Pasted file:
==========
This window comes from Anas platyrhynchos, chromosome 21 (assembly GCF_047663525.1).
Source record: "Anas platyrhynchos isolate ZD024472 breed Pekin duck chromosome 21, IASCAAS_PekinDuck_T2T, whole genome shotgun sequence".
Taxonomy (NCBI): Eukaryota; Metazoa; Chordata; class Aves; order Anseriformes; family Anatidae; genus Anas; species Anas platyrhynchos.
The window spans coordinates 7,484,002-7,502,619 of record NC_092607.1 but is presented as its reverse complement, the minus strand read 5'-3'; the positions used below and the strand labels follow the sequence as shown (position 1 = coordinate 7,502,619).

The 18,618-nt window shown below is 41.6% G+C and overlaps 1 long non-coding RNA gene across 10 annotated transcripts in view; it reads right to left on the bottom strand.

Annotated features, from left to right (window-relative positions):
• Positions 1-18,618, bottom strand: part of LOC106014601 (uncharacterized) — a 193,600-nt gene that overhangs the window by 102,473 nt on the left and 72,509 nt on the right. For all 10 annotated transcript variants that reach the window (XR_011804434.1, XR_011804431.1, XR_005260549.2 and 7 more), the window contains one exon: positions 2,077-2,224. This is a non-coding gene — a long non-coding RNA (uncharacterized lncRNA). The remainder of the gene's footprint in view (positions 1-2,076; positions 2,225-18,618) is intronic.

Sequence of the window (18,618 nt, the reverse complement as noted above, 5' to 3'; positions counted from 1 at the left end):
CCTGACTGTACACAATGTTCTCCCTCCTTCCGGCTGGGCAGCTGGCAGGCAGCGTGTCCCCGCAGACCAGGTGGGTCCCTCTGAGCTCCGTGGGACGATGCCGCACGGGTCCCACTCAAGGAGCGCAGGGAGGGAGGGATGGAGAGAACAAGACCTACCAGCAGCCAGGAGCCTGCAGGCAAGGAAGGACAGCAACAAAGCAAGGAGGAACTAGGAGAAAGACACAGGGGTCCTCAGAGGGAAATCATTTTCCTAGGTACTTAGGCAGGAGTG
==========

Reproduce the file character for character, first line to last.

This window comes from Anas platyrhynchos, chromosome 21 (assembly GCF_047663525.1).
Source record: "Anas platyrhynchos isolate ZD024472 breed Pekin duck chromosome 21, IASCAAS_PekinDuck_T2T, whole genome shotgun sequence".
Taxonomy (NCBI): Eukaryota; Metazoa; Chordata; class Aves; order Anseriformes; family Anatidae; genus Anas; species Anas platyrhynchos.
The window spans coordinates 7,484,002-7,502,619 of record NC_092607.1 but is presented as its reverse complement, the minus strand read 5'-3'; the positions used below and the strand labels follow the sequence as shown (position 1 = coordinate 7,502,619).

The 18,618-nt window shown below is 41.6% G+C and overlaps 1 long non-coding RNA gene across 10 annotated transcripts in view; it reads right to left on the bottom strand.

Annotated features, from left to right (window-relative positions):
• Positions 1-18,618, bottom strand: part of LOC106014601 (uncharacterized) — a 193,600-nt gene that overhangs the window by 102,473 nt on the left and 72,509 nt on the right. For all 10 annotated transcript variants that reach the window (XR_011804434.1, XR_011804431.1, XR_005260549.2 and 7 more), the window contains one exon: positions 2,077-2,224. This is a non-coding gene — a long non-coding RNA (uncharacterized lncRNA). The remainder of the gene's footprint in view (positions 1-2,076; positions 2,225-18,618) is intronic.

Sequence of the window (18,618 nt, the reverse complement as noted above, 5' to 3'; positions counted from 1 at the left end):
CCTGACTGTACACAATGTTCTCCCTCCTTCCGGCTGGGCAGCTGGCAGGCAGCGTGTCCCCGCAGACCAGGTGGGTCCCTCTGAGCTCCGTGGGACGATGCCGCACGGGTCCCACTCAAGGAGCGCAGGGAGGGAGGGATGGAGAGAACAAGACCTACCAGCAGCCAGGAGCCTGCAGGCAAGGAAGGACAGCAACAAAGCAAGGAGGAACTAGGAGAAAGACACAGGGGTCCTCAGAGGGAAATCATTTTCCTAGGTACTTAGGCAGGAGTG